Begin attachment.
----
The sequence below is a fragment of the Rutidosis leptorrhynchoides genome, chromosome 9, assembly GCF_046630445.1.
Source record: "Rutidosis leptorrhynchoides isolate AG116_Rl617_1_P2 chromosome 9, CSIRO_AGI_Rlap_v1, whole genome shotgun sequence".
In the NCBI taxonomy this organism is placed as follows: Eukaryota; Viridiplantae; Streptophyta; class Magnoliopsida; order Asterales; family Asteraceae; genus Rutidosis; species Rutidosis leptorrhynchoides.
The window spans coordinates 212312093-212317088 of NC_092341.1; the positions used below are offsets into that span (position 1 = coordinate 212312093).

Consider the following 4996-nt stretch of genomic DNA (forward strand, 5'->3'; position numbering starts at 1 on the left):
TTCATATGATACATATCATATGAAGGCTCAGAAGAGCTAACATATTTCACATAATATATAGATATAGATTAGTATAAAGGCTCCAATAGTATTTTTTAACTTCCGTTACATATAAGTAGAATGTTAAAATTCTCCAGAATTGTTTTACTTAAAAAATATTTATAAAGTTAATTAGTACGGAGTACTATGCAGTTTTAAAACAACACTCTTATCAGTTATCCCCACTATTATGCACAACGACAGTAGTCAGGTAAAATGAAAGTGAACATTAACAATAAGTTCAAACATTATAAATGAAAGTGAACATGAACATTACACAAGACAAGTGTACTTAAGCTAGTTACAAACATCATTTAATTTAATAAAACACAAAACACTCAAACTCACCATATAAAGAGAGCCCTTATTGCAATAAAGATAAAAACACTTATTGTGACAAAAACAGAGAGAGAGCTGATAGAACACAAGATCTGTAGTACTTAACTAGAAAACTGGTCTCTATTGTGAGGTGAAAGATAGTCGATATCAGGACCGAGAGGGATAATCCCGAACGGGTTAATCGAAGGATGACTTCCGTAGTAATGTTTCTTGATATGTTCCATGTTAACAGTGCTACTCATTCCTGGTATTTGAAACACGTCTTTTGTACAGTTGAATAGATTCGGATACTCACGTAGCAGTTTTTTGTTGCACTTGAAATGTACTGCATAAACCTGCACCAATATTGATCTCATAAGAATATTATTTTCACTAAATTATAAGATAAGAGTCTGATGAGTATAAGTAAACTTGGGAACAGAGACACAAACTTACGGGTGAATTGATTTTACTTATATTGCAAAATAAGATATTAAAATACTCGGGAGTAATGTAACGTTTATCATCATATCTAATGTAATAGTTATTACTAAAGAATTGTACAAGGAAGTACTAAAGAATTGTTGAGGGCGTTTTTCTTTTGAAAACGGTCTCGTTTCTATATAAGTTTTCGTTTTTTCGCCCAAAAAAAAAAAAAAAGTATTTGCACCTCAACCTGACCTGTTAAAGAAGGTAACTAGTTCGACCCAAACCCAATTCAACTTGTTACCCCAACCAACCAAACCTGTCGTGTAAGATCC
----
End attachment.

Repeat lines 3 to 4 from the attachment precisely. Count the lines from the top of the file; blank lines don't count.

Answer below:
In the NCBI taxonomy this organism is placed as follows: Eukaryota; Viridiplantae; Streptophyta; class Magnoliopsida; order Asterales; family Asteraceae; genus Rutidosis; species Rutidosis leptorrhynchoides.
The window spans coordinates 212312093-212317088 of NC_092341.1; the positions used below are offsets into that span (position 1 = coordinate 212312093).